Chronic Wasting Disease (CWD) is a transmissible neurological disease of deer and elk that produces small lesions in brains of infected animals.
It is characterized by loss of body condition, behavioral abnormalities and death. CWD is classified as a transmissible spongiform encephalopathy (TSE), and is similar to mad cow disease in cattle and scrapie in sheep.
The first CWD case has hit home in Maryland, a white-tail deer harvested in the state tested positive for the chronic wasting disease.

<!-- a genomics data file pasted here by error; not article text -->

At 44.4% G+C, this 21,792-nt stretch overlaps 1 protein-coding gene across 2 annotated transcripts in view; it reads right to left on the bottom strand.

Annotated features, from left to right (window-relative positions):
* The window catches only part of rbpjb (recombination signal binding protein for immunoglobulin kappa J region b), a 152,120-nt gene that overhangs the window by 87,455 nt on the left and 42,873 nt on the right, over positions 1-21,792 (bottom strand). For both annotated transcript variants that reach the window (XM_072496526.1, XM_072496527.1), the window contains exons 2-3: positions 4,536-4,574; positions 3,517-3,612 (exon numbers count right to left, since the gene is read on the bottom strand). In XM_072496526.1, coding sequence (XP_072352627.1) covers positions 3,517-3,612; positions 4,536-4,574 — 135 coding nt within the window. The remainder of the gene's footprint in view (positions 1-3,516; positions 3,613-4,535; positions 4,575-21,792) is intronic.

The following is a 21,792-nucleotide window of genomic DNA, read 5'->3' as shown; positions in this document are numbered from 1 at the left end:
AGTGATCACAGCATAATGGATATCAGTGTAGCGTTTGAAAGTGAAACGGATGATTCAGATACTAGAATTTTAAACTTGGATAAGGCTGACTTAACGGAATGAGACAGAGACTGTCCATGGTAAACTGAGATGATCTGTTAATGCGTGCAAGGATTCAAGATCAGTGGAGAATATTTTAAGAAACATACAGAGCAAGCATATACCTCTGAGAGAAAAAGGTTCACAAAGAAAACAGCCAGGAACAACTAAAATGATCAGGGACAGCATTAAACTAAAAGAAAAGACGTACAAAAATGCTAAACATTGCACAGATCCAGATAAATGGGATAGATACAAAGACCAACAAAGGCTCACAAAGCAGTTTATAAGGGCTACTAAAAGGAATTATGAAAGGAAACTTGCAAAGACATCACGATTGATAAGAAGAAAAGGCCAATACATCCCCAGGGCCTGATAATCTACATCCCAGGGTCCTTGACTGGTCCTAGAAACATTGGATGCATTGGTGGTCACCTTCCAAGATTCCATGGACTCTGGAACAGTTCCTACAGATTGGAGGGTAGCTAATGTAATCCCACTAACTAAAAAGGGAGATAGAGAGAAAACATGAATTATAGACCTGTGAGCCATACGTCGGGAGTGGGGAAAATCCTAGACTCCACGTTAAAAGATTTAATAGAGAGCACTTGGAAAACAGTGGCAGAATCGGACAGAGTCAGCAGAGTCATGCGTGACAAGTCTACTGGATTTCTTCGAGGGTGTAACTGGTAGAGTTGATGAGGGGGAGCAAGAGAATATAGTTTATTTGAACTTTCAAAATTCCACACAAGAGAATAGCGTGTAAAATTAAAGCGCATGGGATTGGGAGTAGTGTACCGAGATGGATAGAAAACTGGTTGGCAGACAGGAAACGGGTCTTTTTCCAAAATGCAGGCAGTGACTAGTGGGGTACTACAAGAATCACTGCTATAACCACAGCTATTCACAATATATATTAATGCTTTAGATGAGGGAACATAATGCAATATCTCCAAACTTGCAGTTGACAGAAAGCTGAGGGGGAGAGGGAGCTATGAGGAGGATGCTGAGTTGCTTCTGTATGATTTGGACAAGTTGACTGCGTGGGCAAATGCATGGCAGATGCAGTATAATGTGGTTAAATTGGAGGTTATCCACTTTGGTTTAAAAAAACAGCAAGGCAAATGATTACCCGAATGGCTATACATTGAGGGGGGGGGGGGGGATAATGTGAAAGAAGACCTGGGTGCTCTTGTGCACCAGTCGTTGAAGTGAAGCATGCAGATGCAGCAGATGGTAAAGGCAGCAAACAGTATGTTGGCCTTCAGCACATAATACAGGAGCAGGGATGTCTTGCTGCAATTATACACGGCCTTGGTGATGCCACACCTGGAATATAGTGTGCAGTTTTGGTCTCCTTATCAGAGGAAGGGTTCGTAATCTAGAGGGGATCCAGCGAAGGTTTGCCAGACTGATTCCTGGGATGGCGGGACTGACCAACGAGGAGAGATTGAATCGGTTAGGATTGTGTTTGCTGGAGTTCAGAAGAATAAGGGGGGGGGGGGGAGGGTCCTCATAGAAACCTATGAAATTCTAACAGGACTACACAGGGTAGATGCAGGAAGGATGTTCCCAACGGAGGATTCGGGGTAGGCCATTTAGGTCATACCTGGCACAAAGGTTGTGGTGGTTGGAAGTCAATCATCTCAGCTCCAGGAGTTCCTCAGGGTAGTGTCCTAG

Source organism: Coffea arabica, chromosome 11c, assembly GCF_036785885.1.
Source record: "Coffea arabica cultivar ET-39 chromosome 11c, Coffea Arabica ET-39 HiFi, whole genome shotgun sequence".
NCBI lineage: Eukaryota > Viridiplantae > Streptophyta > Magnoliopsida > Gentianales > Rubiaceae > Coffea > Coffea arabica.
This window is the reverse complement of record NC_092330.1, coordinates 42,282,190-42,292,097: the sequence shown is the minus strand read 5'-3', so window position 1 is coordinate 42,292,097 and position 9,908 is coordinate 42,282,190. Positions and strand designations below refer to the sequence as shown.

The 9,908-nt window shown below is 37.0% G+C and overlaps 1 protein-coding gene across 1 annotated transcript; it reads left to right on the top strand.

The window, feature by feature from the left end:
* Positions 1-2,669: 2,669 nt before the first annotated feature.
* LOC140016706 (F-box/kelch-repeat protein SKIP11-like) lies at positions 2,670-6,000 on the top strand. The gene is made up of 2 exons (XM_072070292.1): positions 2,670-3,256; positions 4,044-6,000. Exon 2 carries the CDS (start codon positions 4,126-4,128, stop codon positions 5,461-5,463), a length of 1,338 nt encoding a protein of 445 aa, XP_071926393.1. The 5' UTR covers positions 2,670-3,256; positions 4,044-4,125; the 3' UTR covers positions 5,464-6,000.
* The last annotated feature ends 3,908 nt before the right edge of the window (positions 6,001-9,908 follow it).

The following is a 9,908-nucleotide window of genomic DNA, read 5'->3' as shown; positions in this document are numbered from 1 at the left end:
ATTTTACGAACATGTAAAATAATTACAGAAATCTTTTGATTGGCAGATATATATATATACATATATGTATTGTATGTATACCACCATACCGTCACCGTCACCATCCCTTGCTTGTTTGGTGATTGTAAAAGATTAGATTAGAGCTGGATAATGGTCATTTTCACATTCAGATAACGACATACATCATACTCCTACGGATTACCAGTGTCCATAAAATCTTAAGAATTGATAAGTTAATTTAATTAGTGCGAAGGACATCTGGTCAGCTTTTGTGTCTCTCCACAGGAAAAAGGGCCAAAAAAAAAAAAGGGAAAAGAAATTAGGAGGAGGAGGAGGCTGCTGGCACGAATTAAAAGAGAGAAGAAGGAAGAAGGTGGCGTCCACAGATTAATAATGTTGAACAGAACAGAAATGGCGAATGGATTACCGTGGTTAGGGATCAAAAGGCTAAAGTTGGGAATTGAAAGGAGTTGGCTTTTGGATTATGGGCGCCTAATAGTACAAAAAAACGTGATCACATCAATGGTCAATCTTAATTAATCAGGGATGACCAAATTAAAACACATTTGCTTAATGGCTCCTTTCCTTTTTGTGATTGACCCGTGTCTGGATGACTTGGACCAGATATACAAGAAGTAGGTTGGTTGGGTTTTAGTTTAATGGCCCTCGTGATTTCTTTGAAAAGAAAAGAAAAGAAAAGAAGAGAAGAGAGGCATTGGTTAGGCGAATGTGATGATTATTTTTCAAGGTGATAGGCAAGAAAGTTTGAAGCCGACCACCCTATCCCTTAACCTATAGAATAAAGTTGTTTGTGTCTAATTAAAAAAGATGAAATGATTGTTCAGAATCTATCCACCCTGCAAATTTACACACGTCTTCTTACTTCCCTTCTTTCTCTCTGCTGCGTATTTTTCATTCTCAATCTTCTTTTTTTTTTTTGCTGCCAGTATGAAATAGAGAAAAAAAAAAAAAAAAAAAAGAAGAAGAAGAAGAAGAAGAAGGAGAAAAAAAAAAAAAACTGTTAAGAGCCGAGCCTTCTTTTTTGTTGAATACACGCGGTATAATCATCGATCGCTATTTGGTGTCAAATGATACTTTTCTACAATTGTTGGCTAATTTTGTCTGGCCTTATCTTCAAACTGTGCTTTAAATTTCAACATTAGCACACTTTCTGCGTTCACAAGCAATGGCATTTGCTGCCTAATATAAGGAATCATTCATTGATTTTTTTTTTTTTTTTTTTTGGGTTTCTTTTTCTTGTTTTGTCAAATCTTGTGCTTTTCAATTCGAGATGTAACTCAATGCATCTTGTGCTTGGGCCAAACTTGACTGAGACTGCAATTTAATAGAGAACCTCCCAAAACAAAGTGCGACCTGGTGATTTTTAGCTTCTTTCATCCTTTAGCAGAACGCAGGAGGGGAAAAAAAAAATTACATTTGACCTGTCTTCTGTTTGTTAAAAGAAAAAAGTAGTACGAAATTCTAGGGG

A hunter in Allegany County reported taking the deer on November 27, 2010 in Green Ridge State Forest. Maryland is now one of 20 other states and Canadian provinces with CWD documented in deer, elk or moose.
Though this strange disease is contagious among deer and elk, it’s not contagious for humans, cattle and other domestic livestock. The cause scientists say is from prions, infectious proteins without associated nucleic acids.
The director of DNR’s Wildlife and Heritage Service, Paul Peditto, said “this should not stop anyone from enjoying venison.
Our team of wildlife professionals has been preparing for this result for some time so we are well-informed and ready to limit the impact of this event.”